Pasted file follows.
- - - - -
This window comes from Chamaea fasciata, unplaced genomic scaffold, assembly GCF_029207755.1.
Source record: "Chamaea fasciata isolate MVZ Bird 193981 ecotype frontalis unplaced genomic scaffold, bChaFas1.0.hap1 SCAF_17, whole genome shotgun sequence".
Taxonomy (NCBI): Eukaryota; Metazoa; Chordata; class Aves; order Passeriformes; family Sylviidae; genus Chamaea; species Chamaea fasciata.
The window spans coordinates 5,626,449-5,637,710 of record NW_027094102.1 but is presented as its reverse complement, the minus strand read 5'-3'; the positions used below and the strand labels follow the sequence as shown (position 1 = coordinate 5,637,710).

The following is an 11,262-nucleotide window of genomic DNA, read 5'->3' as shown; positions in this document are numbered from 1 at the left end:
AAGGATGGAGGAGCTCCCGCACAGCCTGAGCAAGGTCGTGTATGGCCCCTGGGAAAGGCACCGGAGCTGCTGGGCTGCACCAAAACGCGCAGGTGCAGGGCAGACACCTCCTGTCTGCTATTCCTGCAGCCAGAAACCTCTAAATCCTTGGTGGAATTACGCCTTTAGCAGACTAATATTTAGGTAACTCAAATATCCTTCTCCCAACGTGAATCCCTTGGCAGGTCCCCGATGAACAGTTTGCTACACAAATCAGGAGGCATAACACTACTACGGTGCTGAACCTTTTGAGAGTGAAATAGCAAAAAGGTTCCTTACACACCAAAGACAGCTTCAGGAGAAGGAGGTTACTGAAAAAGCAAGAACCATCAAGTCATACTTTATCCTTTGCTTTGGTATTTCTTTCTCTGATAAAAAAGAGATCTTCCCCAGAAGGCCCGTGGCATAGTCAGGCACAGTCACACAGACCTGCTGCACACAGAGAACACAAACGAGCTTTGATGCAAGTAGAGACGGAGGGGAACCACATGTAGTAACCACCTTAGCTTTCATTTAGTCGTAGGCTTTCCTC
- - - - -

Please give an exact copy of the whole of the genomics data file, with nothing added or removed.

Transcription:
This window comes from Chamaea fasciata, unplaced genomic scaffold, assembly GCF_029207755.1.
Source record: "Chamaea fasciata isolate MVZ Bird 193981 ecotype frontalis unplaced genomic scaffold, bChaFas1.0.hap1 SCAF_17, whole genome shotgun sequence".
Taxonomy (NCBI): Eukaryota; Metazoa; Chordata; class Aves; order Passeriformes; family Sylviidae; genus Chamaea; species Chamaea fasciata.
The window spans coordinates 5,626,449-5,637,710 of record NW_027094102.1 but is presented as its reverse complement, the minus strand read 5'-3'; the positions used below and the strand labels follow the sequence as shown (position 1 = coordinate 5,637,710).

The following is an 11,262-nucleotide window of genomic DNA, read 5'->3' as shown; positions in this document are numbered from 1 at the left end:
AAGGATGGAGGAGCTCCCGCACAGCCTGAGCAAGGTCGTGTATGGCCCCTGGGAAAGGCACCGGAGCTGCTGGGCTGCACCAAAACGCGCAGGTGCAGGGCAGACACCTCCTGTCTGCTATTCCTGCAGCCAGAAACCTCTAAATCCTTGGTGGAATTACGCCTTTAGCAGACTAATATTTAGGTAACTCAAATATCCTTCTCCCAACGTGAATCCCTTGGCAGGTCCCCGATGAACAGTTTGCTACACAAATCAGGAGGCATAACACTACTACGGTGCTGAACCTTTTGAGAGTGAAATAGCAAAAAGGTTCCTTACACACCAAAGACAGCTTCAGGAGAAGGAGGTTACTGAAAAAGCAAGAACCATCAAGTCATACTTTATCCTTTGCTTTGGTATTTCTTTCTCTGATAAAAAAGAGATCTTCCCCAGAAGGCCCGTGGCATAGTCAGGCACAGTCACACAGACCTGCTGCACACAGAGAACACAAACGAGCTTTGATGCAAGTAGAGACGGAGGGGAACCACATGTAGTAACCACCTTAGCTTTCATTTAGTCGTAGGCTTTCCTC